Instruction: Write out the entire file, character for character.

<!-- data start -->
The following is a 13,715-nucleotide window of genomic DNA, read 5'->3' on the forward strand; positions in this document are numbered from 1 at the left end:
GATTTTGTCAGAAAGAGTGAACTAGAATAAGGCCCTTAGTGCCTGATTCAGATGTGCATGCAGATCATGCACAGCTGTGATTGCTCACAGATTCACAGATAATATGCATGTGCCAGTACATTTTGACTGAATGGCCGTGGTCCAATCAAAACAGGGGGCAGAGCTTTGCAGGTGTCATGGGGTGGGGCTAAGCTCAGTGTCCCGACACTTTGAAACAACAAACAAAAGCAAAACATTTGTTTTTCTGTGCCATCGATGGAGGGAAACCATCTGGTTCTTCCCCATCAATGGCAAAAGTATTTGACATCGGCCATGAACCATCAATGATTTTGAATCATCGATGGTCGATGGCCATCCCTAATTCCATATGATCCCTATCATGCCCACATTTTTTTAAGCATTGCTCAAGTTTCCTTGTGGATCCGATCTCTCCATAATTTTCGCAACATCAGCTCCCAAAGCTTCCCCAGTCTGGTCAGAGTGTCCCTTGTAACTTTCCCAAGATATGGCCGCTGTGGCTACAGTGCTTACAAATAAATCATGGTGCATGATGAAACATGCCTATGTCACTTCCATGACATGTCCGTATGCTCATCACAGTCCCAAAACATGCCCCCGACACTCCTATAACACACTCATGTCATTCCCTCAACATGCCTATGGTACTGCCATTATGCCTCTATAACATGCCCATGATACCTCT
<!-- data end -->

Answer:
The following is a 13,715-nucleotide window of genomic DNA, read 5'->3' on the forward strand; positions in this document are numbered from 1 at the left end:
GATTTTGTCAGAAAGAGTGAACTAGAATAAGGCCCTTAGTGCCTGATTCAGATGTGCATGCAGATCATGCACAGCTGTGATTGCTCACAGATTCACAGATAATATGCATGTGCCAGTACATTTTGACTGAATGGCCGTGGTCCAATCAAAACAGGGGGCAGAGCTTTGCAGGTGTCATGGGGTGGGGCTAAGCTCAGTGTCCCGACACTTTGAAACAACAAACAAAAGCAAAACATTTGTTTTTCTGTGCCATCGATGGAGGGAAACCATCTGGTTCTTCCCCATCAATGGCAAAAGTATTTGACATCGGCCATGAACCATCAATGATTTTGAATCATCGATGGTCGATGGCCATCCCTAATTCCATATGATCCCTATCATGCCCACATTTTTTTAAGCATTGCTCAAGTTTCCTTGTGGATCCGATCTCTCCATAATTTTCGCAACATCAGCTCCCAAAGCTTCCCCAGTCTGGTCAGAGTGTCCCTTGTAACTTTCCCAAGATATGGCCGCTGTGGCTACAGTGCTTACAAATAAATCATGGTGCATGATGAAACATGCCTATGTCACTTCCATGACATGTCCGTATGCTCATCACAGTCCCAAAACATGCCCCCGACACTCCTATAACACACTCATGTCATTCCCTCAACATGCCTATGGTACTGCCATTATGCCTCTATAACATGCCCATGATACCTCT